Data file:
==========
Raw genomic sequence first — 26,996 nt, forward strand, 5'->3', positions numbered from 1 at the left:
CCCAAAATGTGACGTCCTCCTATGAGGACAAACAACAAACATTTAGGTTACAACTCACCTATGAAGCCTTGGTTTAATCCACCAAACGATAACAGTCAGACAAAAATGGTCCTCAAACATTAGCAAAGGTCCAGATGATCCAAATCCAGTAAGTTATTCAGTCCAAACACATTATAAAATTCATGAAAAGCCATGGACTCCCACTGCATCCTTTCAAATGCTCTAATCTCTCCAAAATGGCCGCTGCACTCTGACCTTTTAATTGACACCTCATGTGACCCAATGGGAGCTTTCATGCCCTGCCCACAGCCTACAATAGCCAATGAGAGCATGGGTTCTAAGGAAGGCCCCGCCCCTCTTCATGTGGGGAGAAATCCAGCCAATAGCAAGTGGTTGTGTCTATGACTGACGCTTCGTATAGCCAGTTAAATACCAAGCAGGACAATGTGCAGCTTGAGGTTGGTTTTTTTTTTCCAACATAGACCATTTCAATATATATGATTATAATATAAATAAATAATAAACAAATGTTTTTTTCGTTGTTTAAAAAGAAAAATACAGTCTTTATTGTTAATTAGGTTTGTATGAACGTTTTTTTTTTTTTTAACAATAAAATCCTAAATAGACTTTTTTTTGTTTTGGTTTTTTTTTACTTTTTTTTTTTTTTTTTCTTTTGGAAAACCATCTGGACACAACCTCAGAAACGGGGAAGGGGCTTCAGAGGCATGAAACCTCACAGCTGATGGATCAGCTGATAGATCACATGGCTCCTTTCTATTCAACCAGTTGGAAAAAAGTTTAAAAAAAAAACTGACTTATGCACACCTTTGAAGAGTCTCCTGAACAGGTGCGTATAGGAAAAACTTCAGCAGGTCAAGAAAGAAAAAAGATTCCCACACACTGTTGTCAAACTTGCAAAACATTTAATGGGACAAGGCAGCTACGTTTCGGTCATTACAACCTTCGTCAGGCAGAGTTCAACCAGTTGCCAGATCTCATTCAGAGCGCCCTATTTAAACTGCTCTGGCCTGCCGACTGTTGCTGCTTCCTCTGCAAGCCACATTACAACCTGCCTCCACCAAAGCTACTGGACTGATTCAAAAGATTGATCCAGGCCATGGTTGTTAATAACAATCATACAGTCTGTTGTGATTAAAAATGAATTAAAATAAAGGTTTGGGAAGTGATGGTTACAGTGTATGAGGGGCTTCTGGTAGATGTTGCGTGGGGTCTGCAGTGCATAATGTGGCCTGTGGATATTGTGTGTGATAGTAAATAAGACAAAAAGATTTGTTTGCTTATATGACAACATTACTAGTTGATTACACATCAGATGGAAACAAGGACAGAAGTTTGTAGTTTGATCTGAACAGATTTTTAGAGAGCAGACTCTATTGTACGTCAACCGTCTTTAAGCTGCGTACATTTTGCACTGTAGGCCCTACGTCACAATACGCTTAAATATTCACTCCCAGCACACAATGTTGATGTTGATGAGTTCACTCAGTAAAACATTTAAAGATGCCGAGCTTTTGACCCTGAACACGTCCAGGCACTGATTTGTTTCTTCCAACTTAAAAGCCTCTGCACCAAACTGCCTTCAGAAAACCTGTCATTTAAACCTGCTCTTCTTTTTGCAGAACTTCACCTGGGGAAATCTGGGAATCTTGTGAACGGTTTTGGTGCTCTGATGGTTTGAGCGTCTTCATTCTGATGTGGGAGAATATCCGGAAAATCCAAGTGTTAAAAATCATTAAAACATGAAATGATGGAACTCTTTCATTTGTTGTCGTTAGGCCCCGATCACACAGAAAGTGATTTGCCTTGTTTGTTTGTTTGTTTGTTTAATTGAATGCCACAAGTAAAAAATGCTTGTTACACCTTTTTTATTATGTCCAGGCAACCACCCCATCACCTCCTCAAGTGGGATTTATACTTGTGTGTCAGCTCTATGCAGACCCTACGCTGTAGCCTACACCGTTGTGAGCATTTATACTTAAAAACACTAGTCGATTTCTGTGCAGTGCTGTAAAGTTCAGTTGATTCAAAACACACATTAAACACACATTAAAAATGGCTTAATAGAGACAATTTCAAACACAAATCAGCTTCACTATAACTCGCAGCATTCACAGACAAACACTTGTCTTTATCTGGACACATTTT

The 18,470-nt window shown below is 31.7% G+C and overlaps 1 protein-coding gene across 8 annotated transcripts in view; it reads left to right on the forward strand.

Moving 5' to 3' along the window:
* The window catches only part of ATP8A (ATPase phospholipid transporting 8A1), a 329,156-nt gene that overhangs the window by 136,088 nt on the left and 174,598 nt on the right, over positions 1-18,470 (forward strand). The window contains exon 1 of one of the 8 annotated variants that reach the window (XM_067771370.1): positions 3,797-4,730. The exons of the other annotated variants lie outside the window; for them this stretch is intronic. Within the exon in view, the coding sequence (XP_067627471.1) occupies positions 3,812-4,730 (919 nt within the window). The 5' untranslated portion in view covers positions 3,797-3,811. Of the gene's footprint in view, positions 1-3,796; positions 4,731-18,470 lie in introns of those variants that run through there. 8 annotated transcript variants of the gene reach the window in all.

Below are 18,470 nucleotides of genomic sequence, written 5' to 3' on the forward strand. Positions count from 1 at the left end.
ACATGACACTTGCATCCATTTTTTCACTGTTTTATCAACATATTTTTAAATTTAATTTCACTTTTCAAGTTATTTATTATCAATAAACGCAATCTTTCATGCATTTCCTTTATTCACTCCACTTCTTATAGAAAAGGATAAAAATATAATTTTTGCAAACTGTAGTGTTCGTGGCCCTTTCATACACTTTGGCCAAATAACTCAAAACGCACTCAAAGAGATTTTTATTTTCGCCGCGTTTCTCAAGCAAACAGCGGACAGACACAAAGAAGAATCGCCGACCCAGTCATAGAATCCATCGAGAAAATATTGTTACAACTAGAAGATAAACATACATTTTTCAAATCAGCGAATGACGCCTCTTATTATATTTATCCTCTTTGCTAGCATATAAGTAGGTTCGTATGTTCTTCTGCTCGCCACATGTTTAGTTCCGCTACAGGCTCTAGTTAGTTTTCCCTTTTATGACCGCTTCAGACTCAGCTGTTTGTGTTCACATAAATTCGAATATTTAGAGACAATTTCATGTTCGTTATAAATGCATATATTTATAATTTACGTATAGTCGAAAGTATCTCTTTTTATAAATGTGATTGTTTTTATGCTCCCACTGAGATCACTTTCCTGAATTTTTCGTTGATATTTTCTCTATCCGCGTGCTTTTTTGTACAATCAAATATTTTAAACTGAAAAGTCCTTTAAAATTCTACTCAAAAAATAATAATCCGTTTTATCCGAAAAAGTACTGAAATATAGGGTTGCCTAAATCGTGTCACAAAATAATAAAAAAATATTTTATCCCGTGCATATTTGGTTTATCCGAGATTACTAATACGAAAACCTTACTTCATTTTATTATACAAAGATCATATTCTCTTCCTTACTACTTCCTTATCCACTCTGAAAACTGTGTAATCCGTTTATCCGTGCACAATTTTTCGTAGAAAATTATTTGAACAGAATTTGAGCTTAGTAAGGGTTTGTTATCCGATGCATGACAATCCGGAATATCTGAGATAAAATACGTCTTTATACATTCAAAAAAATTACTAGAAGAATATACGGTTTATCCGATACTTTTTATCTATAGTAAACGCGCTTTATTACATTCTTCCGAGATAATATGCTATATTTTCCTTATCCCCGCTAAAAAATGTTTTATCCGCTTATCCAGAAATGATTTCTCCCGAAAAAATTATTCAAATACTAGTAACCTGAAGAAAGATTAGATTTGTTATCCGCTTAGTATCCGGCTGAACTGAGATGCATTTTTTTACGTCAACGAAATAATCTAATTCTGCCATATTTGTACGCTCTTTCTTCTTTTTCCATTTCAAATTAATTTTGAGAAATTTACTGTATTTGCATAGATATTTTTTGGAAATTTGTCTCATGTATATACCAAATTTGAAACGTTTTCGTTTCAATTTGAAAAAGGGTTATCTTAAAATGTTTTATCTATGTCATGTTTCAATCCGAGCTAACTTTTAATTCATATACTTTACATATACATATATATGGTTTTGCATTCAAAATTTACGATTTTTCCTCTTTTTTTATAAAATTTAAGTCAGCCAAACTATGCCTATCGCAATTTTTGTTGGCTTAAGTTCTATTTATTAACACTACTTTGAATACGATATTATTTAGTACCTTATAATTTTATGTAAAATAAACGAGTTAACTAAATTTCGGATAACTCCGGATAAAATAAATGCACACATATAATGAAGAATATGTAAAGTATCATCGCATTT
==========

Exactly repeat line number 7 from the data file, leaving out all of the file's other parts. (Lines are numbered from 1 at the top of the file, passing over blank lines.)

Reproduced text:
ACATGACACTTGCATCCATTTTTTCACTGTTTTATCAACATATTTTTAAATTTAATTTCACTTTTCAAGTTATTTATTATCAATAAACGCAATCTTTCATGCATTTCCTTTATTCACTCCACTTCTTATAGAAAAGGATAAAAATATAATTTTTGCAAACTGTAGTGTTCGTGGCCCTTTCATACACTTTGGCCAAATAACTCAAAACGCACTCAAAGAGATTTTTATTTTCGCCGCGTTTCTCAAGCAAACAGCGGACAGACACAAAGAAGAATCGCCGACCCAGTCATAGAATCCATCGAGAAAATATTGTTACAACTAGAAGATAAACATACATTTTTCAAATCAGCGAATGACGCCTCTTATTATATTTATCCTCTTTGCTAGCATATAAGTAGGTTCGTATGTTCTTCTGCTCGCCACATGTTTAGTTCCGCTACAGGCTCTAGTTAGTTTTCCCTTTTATGACCGCTTCAGACTCAGCTGTTTGTGTTCACATAAATTCGAATATTTAGAGACAATTTCATGTTCGTTATAAATGCATATATTTATAATTTACGTATAGTCGAAAGTATCTCTTTTTATAAATGTGATTGTTTTTATGCTCCCACTGAGATCACTTTCCTGAATTTTTCGTTGATATTTTCTCTATCCGCGTGCTTTTTTGTACAATCAAATATTTTAAACTGAAAAGTCCTTTAAAATTCTACTCAAAAAATAATAATCCGTTTTATCCGAAAAAGTACTGAAATATAGGGTTGCCTAAATCGTGTCACAAAATAATAAAAAAATATTTTATCCCGTGCATATTTGGTTTATCCGAGATTACTAATACGAAAACCTTACTTCATTTTATTATACAAAGATCATATTCTCTTCCTTACTACTTCCTTATCCACTCTGAAAACTGTGTAATCCGTTTATCCGTGCACAATTTTTCGTAGAAAATTATTTGAACAGAATTTGAGCTTAGTAAGGGTTTGTTATCCGATGCATGACAATCCGGAATATCTGAGATAAAATACGTCTTTATACATTCAAAAAAATTACTAGAAGAATATACGGTTTATCCGATACTTTTTATCTATAGTAAACGCGCTTTATTACATTCTTCCGAGATAATATGCTATATTTTCCTTATCCCCGCTAAAAAATGTTTTATCCGCTTATCCAGAAATGATTTCTCCCGAAAAAATTATTCAAATACTAGTAACCTGAAGAAAGATTAGATTTGTTATCCGCTTAGTATCCGGCTGAACTGAGATGCATTTTTTTACGTCAACGAAATAATCTAATTCTGCCATATTTGTACGCTCTTTCTTCTTTTTCCATTTCAAATTAATTTTGAGAAATTTACTGTATTTGCATAGATATTTTTTGGAAATTTGTCTCATGTATATACCAAATTTGAAACGTTTTCGTTTCAATTTGAAAAAGGGTTATCTTAAAATGTTTTATCTATGTCATGTTTCAATCCGAGCTAACTTTTAATTCATATACTTTACATATACATATATATGGTTTTGCATTCAAAATTTACGATTTTTCCTCTTTTTTTATAAAATTTAAGTCAGCCAAACTATGCCTATCGCAATTTTTGTTGGCTTAAGTTCTATTTATTAACACTACTTTGAATACGATATTATTTAGTACCTTATAATTTTATGTAAAATAAACGAGTTAACTAAATTTCGGATAACTCCGGATAAAATAAATGCACACATATAATGAAGAATATGTAAAGTATCATCGCATTT